Brown’s Town High School not violent at all
The enticement to refer to educational stakeholders as 'failing schools', 'leggo beasts', 'scammers' or 'violent' is seemingly becoming more frequent in some circles and, truthfully, its impact is even more demoralising than imagined. It is certainly not that schools do not daily contend with a multiple range of issues and desire to hide this in the sand, but modern leadership approaches to tackling systemic issues must facilitate better communication.
Consider, for example, the chilling effect on the educational community of Brown's Town High School, inappropriately categorised as a part of a 'Fearsome Four' most violent schools in Jamaica! (Lead story, The Gleaner, November 16, 2017). Not only is this far from the reality, statistics, and evidence, but it raises numerous questions. For certain, anything to assist in the improvement of school safety and security is to be welcomed, especially for the second-largest educational institution in St Ann. So, whereas the school welcomes the inclusion of the metal detectors amongst our varied suite of security measures, the data does not indicate that we are 'violent' at all.
There are numerous benefits to a metal detector in a school community with just under 2,000 students on a shift system. It facilitates a swifter, more efficient use of time and human resources in searching students, it accelerates the identification of items not suitable for use, and it has a direct correlation to a reduction in injuries caused from varied sources.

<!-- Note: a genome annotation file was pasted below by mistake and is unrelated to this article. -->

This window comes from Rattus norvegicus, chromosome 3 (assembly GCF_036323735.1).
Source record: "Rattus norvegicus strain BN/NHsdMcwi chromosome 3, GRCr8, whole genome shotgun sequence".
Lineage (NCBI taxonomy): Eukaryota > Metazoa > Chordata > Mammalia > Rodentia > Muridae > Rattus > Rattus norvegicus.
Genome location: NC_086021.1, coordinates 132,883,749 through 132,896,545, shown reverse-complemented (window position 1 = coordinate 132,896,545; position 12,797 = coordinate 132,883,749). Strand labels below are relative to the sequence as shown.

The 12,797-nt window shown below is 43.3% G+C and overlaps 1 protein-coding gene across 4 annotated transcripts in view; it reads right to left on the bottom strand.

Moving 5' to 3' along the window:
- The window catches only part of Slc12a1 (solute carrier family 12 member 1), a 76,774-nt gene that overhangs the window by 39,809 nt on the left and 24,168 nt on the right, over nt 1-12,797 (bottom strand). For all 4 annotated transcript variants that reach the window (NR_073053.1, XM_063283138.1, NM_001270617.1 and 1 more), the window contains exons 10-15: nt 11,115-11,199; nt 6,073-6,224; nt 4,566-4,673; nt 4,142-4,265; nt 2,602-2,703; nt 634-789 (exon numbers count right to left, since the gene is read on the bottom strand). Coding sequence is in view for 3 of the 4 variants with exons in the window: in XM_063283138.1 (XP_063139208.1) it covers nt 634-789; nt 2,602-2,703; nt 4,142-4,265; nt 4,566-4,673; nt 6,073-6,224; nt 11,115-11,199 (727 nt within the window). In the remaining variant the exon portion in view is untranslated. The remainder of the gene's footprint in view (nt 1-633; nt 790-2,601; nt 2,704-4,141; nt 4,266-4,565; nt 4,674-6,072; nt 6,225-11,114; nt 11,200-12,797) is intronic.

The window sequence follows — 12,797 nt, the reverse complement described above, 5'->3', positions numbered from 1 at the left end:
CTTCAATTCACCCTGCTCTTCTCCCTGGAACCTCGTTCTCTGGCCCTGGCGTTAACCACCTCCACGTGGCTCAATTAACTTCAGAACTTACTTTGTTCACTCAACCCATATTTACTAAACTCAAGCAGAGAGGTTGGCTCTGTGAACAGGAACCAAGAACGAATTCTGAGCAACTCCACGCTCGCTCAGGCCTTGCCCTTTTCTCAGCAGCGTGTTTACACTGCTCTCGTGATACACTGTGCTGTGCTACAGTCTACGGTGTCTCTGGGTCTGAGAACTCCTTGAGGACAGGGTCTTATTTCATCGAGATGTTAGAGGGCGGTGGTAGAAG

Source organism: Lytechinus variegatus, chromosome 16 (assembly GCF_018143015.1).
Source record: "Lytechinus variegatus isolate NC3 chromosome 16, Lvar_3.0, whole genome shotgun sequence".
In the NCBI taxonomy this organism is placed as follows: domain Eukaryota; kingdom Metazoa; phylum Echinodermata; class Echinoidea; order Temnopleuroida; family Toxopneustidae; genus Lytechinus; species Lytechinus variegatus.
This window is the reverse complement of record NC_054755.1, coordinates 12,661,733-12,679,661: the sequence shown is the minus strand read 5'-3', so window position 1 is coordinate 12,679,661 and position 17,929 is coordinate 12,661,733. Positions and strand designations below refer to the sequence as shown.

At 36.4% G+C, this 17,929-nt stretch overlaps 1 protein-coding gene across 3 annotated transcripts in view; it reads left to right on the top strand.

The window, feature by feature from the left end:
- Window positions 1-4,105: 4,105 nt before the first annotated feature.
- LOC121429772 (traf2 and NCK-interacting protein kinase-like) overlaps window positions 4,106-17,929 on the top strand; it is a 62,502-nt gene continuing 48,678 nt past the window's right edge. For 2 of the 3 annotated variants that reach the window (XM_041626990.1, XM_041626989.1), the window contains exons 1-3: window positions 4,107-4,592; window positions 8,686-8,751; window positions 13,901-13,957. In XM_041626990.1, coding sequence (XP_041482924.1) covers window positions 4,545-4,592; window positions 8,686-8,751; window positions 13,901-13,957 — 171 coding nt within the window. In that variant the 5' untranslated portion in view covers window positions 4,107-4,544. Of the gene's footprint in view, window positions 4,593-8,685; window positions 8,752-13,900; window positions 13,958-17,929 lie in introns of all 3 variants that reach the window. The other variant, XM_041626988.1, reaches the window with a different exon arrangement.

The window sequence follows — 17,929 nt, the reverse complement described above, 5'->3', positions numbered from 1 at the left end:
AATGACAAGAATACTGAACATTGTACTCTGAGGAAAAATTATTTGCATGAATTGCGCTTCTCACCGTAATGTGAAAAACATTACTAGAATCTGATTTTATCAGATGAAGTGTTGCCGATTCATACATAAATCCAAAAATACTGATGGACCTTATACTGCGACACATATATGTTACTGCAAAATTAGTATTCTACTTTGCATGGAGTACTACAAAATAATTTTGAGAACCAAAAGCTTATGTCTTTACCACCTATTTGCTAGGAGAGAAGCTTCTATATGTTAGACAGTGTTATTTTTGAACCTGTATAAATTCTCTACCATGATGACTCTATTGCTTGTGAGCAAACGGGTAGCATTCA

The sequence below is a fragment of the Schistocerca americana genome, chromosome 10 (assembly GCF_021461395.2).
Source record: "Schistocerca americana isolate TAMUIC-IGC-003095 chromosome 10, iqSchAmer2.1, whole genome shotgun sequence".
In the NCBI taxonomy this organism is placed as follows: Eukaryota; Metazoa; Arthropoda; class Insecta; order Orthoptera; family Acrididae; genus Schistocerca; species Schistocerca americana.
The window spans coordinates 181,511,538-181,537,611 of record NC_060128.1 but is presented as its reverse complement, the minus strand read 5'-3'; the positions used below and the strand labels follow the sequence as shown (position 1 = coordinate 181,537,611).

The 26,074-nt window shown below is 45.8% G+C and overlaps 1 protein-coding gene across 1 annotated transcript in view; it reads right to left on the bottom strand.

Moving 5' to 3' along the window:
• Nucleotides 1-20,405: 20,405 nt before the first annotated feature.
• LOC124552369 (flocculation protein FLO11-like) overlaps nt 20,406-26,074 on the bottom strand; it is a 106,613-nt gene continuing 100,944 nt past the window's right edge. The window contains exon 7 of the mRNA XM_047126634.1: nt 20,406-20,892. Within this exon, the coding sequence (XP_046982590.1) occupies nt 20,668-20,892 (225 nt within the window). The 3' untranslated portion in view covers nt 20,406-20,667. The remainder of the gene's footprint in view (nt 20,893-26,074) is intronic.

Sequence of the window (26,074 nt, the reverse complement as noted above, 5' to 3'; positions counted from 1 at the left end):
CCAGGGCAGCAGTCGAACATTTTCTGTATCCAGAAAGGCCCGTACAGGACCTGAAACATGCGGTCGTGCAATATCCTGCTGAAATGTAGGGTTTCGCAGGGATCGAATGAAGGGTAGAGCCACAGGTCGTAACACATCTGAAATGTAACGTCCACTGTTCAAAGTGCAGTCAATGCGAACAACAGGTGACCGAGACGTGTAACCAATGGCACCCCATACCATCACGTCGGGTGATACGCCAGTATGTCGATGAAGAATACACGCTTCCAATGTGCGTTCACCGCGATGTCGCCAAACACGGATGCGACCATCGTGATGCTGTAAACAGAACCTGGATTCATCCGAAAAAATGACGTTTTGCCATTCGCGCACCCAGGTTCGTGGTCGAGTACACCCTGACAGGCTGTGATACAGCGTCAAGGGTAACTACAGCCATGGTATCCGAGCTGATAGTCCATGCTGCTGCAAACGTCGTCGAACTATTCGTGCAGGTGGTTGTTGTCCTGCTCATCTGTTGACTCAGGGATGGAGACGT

Far then from being a 'luxury item' for select schools, it could very well be a necessity given the size of one's population and the available human and other resources to assist in security and risk management.
However, to categorise a school as 'violent' is a most significant evaluation. It seems to suggest that the school has been elevated way beyond 'normal', 'unstable', 'at risk' to the very highest category. It gives the impression that the frequency of violent activity has become normal and ingrained; not just spasmodic or infrequent, but integrated in school life.
It places the institution within a limited number across the island which may require its own zone of special operation. The financial effect of such pales in view of the deep psychological impact on students, parents and stakeholders. It taints a school, traumatises its workforce and drives a nation into fear. There must be a better way.
It is a requirement that schools tabulate and submit to the Ministry of Education their reported critical incidents during a month. Whereas there are quarrels, fights and other actions by students which disrupt normalcy within the learning environment, an objective review of Brown's Town High School's report does not indicate, in the board of management's view, any trend which supports The Gleaner's exaggerated headline, from wherever it may have come.
The school, admittedly, has room for growth, and every opportunity, measure and resource to assist in all areas are more than welcome. However, given the varied nature and degrees of violent activity within schools, the question must be asked, what variables are used to assess the levels at which critical incidents amount to? How are these measured to equate to the same level? Does one incident of injury or death suffice? Could one incident in a school's 50 year history (as devastating as it really is) be the substance of an objective analysis warranting a current labelling as a 'violent school' years later?